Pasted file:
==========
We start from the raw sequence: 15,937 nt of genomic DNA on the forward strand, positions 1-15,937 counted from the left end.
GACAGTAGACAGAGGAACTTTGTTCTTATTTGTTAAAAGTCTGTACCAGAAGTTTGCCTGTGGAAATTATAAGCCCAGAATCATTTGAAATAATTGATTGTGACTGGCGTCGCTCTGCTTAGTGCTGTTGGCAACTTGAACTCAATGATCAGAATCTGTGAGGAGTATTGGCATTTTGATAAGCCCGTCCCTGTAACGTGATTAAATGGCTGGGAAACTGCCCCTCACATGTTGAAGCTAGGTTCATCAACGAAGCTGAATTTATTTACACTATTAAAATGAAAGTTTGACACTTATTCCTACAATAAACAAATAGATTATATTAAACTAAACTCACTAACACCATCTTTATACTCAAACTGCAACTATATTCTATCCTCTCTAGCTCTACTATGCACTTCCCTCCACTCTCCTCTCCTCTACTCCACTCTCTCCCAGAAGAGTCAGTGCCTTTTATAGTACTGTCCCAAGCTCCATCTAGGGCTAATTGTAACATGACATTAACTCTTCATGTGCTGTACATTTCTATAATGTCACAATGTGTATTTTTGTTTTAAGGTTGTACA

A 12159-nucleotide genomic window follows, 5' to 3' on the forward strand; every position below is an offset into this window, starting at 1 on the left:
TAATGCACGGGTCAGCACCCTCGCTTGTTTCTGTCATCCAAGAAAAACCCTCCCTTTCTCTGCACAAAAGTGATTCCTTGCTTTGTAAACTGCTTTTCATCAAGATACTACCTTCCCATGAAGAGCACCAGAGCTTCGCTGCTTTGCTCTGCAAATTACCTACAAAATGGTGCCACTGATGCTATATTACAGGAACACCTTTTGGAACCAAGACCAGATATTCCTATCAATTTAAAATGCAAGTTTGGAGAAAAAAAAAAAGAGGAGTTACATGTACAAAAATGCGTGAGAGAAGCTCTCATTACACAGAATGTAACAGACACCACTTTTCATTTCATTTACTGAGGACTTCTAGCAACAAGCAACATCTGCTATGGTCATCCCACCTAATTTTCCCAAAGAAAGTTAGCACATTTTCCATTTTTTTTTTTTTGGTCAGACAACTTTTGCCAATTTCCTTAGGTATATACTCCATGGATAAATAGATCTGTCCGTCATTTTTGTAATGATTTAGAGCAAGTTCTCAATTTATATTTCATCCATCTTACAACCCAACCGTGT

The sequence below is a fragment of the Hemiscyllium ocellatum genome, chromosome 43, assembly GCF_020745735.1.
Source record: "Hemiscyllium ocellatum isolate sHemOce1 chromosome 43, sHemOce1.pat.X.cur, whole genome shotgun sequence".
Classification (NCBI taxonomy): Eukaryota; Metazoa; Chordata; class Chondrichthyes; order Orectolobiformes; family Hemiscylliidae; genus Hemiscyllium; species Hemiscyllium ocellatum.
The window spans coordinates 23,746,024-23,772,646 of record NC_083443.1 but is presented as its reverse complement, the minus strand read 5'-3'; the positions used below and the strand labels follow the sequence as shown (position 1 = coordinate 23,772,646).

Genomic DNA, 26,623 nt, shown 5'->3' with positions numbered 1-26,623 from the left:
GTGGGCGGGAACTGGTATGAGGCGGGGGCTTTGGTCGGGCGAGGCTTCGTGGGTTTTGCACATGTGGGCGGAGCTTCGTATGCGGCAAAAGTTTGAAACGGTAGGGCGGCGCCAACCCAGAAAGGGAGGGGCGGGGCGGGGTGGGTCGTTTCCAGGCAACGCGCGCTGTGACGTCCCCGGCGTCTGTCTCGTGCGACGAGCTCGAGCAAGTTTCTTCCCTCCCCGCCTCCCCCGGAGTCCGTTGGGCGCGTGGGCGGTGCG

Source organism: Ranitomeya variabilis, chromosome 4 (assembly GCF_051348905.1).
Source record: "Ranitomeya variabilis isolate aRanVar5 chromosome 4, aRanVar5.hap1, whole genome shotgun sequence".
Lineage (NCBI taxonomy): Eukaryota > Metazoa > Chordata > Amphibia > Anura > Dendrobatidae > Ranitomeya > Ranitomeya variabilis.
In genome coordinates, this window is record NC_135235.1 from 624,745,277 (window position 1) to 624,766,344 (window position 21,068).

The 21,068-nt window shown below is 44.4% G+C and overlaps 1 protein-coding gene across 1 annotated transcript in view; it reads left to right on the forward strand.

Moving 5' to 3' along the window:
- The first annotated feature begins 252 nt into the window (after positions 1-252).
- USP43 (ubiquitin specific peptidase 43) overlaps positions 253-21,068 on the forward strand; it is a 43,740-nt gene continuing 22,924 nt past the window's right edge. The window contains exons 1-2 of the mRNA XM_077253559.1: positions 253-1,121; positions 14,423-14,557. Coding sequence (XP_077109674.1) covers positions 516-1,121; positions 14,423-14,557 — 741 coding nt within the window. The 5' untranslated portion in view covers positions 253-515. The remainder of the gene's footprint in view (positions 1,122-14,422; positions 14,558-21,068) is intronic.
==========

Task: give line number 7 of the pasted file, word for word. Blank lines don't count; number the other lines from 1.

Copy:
Classification (NCBI taxonomy): Eukaryota; Metazoa; Chordata; class Chondrichthyes; order Orectolobiformes; family Hemiscylliidae; genus Hemiscyllium; species Hemiscyllium ocellatum.